“With any type of upheaval like this, it’s distressing,” he noted. “Our focus is to try to ensure as little economic uncertainty as possible for these employees.”

Dave Cruise, president and CEO of MassHire Hampden County, said his agency is treating Smith & Wesson’s announcement as a reduction in force, or RIF, and not a plant closing, because the plant isn’t closing — 1,000 jobs will remain here in Springfield.

But it’s an unusual RIF in that the jobs won’t officially be lost for roughly two years, until the company builds and moves into its new facilities in Tennessee. At present, Cruise’s agency is awaiting more information from Smith & Wesson on the specific nature of the jobs to be moved before putting in place a formal plan of action to assist those employees impacted by the decision.

“We have a team of people that we deploy whenever we have this type of situation,” he explained. “Right now, we’re looking to gather a little more information — we don’t much more than what we read in the papers — and whenever they sort that out, I’m sure we’ll be able to work with them and see how we come at this.

“It’s hard for us to move forward because it’s still pretty raw,” he went on. “And I’m sure they’re working hard to determine exactly who is being impacted by this. When we know more, we’ll be able to put in motion what we normally do in these situations.”

 

Loaded and Locked

While elected officials and economic-development leaders have voiced concern about the jobs to be relocated and have made assisting those workers their top priority, S&W’s announcement comes at a time when companies across every sector, and especially manufacturing, are struggling to find qualified workers.

In fact, many are already sending inquiries to Lesser’s desk, Cruise’s office, and other destinations about when and how such workers might be become available long before Smith & Wesson departs for Tennessee.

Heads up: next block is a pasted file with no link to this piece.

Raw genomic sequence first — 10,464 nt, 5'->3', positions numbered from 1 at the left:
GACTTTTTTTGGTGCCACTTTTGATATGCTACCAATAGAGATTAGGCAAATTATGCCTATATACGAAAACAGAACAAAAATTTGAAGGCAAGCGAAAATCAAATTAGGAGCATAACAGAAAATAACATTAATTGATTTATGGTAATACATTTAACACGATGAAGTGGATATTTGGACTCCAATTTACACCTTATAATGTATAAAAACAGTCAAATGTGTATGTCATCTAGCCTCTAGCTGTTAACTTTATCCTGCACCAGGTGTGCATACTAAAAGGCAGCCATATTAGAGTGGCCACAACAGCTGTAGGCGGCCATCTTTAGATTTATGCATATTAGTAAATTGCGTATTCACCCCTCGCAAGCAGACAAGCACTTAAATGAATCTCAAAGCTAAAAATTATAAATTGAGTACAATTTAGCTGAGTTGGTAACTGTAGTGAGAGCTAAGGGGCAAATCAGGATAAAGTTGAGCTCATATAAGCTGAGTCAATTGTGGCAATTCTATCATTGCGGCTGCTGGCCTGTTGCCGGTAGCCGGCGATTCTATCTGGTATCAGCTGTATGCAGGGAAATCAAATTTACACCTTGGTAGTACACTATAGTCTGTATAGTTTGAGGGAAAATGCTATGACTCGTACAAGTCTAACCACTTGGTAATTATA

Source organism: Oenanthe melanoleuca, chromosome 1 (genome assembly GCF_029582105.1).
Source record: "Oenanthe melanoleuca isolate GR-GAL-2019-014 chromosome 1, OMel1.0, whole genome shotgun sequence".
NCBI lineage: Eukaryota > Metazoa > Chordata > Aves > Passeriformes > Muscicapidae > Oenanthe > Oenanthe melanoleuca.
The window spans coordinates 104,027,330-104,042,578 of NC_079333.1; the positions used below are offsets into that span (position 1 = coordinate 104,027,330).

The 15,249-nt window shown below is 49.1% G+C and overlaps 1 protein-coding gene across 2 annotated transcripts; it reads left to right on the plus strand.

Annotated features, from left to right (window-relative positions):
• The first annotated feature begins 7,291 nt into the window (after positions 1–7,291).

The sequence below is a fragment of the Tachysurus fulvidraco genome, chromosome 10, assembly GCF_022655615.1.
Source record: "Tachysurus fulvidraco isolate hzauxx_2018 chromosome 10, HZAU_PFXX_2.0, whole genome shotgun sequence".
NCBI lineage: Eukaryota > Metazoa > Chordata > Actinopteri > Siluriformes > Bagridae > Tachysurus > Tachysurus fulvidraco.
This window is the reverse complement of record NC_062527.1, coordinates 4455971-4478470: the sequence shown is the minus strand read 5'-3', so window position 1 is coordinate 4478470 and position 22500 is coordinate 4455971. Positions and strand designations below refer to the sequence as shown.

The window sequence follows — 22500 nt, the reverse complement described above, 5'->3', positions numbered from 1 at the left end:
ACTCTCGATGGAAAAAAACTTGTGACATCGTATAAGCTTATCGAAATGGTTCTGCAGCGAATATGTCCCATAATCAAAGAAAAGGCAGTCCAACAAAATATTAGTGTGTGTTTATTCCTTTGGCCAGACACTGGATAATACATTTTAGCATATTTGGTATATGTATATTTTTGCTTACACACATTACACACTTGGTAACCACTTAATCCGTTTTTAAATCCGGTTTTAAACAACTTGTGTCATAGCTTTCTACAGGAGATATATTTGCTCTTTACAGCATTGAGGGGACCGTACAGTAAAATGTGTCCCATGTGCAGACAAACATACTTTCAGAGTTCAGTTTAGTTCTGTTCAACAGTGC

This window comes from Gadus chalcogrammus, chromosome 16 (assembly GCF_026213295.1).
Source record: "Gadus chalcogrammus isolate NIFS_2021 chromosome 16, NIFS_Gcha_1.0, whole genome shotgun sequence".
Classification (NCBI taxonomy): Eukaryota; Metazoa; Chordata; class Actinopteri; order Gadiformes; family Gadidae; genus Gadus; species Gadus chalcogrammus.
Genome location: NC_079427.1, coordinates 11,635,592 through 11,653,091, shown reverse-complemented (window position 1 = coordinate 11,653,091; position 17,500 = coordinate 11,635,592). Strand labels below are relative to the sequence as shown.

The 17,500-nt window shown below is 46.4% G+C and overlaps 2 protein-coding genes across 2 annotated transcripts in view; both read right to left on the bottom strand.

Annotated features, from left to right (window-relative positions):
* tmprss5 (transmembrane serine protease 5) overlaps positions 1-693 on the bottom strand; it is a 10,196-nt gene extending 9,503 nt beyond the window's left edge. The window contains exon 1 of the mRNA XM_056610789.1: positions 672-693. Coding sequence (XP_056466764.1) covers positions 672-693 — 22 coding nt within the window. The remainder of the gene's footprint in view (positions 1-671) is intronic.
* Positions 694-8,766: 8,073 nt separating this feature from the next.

Indian Orchard-based Eastman Corp., a maker of car windshields and a host of other products, issued a statement through Springfield Mayor Domenic Sarno’s office announcing it is ready, willing, and able to hire some of those being displaced.

“We appreciate the opportunity through Mayor Sarno and his administration to begin to discuss the possibility of members of Smith & Wesson’s skilled labor force considering positions at Eastman in the future,” wrote Plant Manager Shawn Pace. “When those workers and Smith & Wesson are ready, we want them to know that we are here and want to be helpful. Eastman continually reviews its business and workforce strategies to remain competitive and to ensure our long-term success. Like many, we are still learning about Smith & Wesson’s announcement. Eastman stands ready to offer any assistance that Mayor Sarno, his administration, and Smith & Wesson deem appropriate.”

Many other companies are similarly positioned to absorb workers whose jobs are being relocated to Tennessee, said Lesser, reiterating his thoughts about this possibly being a blessing in disguise for the region and especially its precision-manufacturing base.